Wednesday, September 14, 2011

How To Get Your Shop Noticed

It would seem that there are a lot of artists, crafters and vintage sellers all after the same bit of disposable income out there. How can you get noticed enough to get a leg up on the competition. There are several things that you can do. You can do free advertising. You can spend some money on advertising. You can write press releases and interviews and submit them to the media.

Free advertising is the only option some of us have. We are already living on a shoestring budget and just do not have the money to advertise. Social Marketing is one really great way to help spread the word about you for free. Twitter, Facebook, Flickr, and many more sites allow you to spread the word about you and your product for free. Some do not allow actual links to a shop but any exposure you can get can be a good thing. Trial and error here is free of cost but can take a lot of your time. Time is money so try and make sure you are getting your money's worth.

Paid advertising is good if you can afford it and if you can track the results. Back in the days before the internet the only way to track if advertising was working was an increase in revenue. With all the stats available today you can see how many times your ad was viewed and how many times it was clicked on. Being able to track a paid advertising campaign is great because if it is working you may want to extend it and if it isn't working you will want to move on. Trial and error can be expensive here. Ask your fellow shop owners what has worked for them and try to get as many details as possible.

Lastly, getting interviewed for a blog, newspaper, magazine, radio or TV can really help boost your brand and your sales. Look at the team forums on Etsy and forums on ArtFire or anywhere that a large group of bloggers hang out. Bloggers are always looking for things to blog about. It seems that blogs about people seem to do very well for all involved. Many times it is just a matter of letting a blogger know that you are interested in being interviewed. You can also write up an interview type letter asking and answering interesting questions about you and your business. Make it so easy on the blogger that all they have to do is copy and paste!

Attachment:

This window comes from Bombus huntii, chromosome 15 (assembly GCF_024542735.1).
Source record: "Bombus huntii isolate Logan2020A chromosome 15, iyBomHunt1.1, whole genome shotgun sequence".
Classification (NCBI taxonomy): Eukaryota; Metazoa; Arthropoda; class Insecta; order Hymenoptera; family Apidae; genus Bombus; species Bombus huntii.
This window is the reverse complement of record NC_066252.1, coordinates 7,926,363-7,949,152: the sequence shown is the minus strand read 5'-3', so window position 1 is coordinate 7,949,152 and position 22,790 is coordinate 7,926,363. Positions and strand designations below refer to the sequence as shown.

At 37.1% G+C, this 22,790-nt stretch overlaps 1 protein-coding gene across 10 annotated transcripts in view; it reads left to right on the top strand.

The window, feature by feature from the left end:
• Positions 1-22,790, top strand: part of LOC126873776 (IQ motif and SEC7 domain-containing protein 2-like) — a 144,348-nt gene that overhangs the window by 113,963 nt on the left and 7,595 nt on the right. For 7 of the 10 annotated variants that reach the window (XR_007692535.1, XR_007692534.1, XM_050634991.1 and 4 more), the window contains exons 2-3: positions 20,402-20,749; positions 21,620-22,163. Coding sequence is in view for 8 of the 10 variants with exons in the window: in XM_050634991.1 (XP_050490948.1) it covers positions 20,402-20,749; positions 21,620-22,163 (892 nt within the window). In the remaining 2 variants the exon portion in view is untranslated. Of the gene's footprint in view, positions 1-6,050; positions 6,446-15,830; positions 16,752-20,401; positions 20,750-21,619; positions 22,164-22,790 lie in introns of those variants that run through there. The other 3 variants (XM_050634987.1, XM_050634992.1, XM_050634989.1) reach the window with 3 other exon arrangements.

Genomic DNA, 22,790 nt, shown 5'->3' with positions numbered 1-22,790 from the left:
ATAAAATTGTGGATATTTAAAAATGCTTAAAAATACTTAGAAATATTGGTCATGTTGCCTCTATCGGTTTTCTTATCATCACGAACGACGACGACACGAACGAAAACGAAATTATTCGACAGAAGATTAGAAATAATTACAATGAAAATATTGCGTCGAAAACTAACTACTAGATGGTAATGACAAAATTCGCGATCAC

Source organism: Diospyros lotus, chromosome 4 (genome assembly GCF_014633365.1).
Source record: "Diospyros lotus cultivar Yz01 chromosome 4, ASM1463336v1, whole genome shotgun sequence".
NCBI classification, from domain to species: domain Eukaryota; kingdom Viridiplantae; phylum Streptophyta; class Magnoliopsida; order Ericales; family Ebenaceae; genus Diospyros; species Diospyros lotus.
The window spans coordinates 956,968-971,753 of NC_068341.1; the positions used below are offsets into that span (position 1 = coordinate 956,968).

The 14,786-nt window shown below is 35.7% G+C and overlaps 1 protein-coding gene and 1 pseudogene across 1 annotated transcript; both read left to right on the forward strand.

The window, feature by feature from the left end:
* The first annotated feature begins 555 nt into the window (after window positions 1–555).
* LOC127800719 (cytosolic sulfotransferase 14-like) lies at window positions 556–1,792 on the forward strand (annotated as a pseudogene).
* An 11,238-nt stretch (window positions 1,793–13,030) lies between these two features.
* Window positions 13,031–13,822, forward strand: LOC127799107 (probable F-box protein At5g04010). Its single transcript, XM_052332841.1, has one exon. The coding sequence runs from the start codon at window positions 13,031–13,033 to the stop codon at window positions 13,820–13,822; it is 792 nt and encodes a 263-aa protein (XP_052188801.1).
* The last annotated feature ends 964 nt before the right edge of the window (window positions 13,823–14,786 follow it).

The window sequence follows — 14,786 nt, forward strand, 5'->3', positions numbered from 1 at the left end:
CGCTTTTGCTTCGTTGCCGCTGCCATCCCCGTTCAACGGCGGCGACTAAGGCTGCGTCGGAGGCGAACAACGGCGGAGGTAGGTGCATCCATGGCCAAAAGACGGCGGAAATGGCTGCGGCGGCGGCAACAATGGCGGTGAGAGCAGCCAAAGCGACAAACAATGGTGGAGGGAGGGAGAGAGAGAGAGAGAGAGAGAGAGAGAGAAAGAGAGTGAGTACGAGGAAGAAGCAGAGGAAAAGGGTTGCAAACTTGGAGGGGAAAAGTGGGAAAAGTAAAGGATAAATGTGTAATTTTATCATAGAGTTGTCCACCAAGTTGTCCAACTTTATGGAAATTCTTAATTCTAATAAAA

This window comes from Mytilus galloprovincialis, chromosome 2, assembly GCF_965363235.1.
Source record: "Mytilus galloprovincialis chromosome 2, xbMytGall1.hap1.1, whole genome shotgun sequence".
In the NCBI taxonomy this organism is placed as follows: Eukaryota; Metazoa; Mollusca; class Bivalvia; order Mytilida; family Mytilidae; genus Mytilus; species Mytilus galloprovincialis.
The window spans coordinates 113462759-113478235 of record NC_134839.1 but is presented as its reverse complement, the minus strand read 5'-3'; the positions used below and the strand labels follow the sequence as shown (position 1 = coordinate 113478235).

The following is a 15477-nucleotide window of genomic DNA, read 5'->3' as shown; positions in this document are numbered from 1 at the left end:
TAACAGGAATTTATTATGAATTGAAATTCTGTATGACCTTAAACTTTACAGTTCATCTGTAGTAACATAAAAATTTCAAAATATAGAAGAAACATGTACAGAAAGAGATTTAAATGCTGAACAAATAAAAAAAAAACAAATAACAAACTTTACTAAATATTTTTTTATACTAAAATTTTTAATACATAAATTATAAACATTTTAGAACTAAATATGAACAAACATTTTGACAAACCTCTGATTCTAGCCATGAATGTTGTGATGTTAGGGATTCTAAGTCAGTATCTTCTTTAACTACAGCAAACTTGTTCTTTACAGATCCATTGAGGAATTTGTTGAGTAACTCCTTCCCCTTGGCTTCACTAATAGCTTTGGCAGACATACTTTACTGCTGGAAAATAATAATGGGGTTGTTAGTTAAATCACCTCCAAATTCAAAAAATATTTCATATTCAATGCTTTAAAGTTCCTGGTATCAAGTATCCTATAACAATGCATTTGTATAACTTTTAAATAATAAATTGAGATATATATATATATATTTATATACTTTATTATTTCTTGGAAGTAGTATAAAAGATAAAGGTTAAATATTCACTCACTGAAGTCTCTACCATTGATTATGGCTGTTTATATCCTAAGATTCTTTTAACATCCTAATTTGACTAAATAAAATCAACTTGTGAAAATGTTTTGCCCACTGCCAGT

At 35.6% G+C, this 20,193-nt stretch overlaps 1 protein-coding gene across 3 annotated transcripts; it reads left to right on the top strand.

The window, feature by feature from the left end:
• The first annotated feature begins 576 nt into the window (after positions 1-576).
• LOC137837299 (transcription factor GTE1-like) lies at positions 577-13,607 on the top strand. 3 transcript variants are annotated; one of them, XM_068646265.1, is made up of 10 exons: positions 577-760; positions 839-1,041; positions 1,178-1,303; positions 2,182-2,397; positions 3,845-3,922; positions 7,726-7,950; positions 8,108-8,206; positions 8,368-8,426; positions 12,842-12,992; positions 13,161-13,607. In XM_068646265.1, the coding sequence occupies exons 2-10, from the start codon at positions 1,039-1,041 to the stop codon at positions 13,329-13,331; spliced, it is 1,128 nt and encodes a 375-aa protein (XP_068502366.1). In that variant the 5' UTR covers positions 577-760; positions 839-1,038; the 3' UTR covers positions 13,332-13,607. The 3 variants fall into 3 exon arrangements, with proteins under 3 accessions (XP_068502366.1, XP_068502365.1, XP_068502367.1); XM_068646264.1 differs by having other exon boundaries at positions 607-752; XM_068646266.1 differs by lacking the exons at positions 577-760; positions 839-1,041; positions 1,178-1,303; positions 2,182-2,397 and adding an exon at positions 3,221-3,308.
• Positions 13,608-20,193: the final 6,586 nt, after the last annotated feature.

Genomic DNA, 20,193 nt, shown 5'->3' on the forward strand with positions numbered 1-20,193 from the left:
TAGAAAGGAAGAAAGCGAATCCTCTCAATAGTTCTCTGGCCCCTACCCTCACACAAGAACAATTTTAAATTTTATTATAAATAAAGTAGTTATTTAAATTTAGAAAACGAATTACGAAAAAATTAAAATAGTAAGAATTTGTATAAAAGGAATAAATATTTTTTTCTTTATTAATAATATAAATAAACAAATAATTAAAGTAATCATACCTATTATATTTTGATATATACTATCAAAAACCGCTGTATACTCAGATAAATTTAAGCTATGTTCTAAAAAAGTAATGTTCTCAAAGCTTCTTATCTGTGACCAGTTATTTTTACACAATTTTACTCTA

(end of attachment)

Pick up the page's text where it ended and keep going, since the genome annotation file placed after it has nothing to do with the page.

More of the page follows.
Writing press releases and articles and sending them to your local media is a great way to get some exposure. When writing press releases make sure that it is for something that is press worthy like a craft show or fund raiser and how you are donating a portion of your proceeds to a local charity. As for articles, most newspapers have a spotlight on locals. Be sure to send it to the appropriate editor. Make your story concise and to the point and include high resolution photos. 300dpi is usually good enough for print. Be sure the photo is in CMYK because this is generally the color scheme that is used in print. It is also a good idea to send a B&W version of the photo as well. If you are emailing this is easy, if not be sure to either not expect your photo back or send an S.A.S.E. with your submission.

Free advertising is great! Remember to watch how much time you spend on it. Paid advertising eliminates the need for a lot of time being spent on it but can be costly. Writing articles and press releases take time but can get huge amounts of exposure. Remember that the more work you do for the editor the less they have to do. If it is written well enough it will go in the media right away, but it might sit until there is a need for it.

Let me know if you have any questions or comments.